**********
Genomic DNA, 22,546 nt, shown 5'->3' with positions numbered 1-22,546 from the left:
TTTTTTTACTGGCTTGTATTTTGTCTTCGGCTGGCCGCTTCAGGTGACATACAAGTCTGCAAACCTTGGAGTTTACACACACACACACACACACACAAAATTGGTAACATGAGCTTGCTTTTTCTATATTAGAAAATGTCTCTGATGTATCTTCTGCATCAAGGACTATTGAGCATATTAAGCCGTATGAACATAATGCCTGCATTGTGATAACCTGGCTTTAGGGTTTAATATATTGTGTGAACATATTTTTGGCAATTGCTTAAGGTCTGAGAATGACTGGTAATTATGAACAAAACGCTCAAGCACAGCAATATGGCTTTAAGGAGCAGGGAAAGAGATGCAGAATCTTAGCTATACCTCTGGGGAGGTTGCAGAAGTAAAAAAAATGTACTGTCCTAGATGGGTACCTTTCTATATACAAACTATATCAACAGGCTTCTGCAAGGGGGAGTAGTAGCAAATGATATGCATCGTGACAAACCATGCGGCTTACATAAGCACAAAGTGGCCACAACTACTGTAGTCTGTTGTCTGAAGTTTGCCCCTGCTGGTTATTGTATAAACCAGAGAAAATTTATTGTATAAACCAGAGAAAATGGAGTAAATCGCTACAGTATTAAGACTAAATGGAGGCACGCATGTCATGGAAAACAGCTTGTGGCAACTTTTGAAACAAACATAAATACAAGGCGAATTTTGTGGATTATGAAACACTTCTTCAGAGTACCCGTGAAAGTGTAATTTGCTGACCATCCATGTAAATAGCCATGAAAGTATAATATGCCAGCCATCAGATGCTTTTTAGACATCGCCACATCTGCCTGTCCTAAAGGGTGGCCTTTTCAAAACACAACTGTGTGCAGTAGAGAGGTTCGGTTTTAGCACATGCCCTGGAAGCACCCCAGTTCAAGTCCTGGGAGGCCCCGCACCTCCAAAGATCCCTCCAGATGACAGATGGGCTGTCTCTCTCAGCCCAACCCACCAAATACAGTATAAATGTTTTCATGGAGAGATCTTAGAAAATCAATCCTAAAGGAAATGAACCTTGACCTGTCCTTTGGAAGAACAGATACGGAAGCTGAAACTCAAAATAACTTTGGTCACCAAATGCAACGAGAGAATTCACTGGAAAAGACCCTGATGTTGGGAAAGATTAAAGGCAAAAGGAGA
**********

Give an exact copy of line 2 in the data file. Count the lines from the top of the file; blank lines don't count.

TTTTTTTACTGGCTTGTATTTTGTCTTCGGCTGGCCGCTTCAGGTGACATACAAGTCTGCAAACCTTGGAGTTTACACACACACACACACACACACAAAATTGGTAACATGAGCTTGCTTTTTCTATATTAGAAAATGTCTCTGATGTATCTTCTGCATCAAGGACTATTGAGCATATTAAGCCGTATGAACATAATGCCTGCATTGTGATAACCTGGCTTTAGGGTTTAATATATTGTGTGAACATATTTTTGGCAATTGCTTAAGGTCTGAGAATGACTGGTAATTATGAACAAAACGCTCAAGCACAGCAATATGGCTTTAAGGAGCAGGGAAAGAGATGCAGAATCTTAGCTATACCTCTGGGGAGGTTGCAGAAGTAAAAAAAATGTACTGTCCTAGATGGGTACCTTTCTATATACAAACTATATCAACAGGCTTCTGCAAGGGGGAGTAGTAGCAAATGATATGCATCGTGACAAACCATGCGGCTTACATAAGCACAAAGTGGCCACAACTACTGTAGTCTGTTGTCTGAAGTTTGCCCCTGCTGGTTATTGTATAAACCAGAGAAAATTTATTGTATAAACCAGAGAAAATGGAGTAAATCGCTACAGTATTAAGACTAAATGGAGGCACGCATGTCATGGAAAACAGCTTGTGGCAACTTTTGAAACAAACATAAATACAAGGCGAATTTTGTGGATTATGAAACACTTCTTCAGAGTACCCGTGAAAGTGTAATTTGCTGACCATCCATGTAAATAGCCATGAAAGTATAATATGCCAGCCATCAGATGCTTTTTAGACATCGCCACATCTGCCTGTCCTAAAGGGTGGCCTTTTCAAAACACAACTGTGTGCAGTAGAGAGGTTCGGTTTTAGCACATGCCCTGGAAGCACCCCAGTTCAAGTCCTGGGAGGCCCCGCACCTCCAAAGATCCCTCCAGATGACAGATGGGCTGTCTCTCTCAGCCCAACCCACCAAATACAGTATAAATGTTTTCATGGAGAGATCTTAGAAAATCAATCCTAAAGGAAATGAACCTTGACCTGTCCTTTGGAAGAACAGATACGGAAGCTGAAACTCAAAATAACTTTGGTCACCAAATGCAACGAGAGAATTCACTGGAAAAGACCCTGATGTTGGGAAAGATTAAAGGCAAAAGGAGA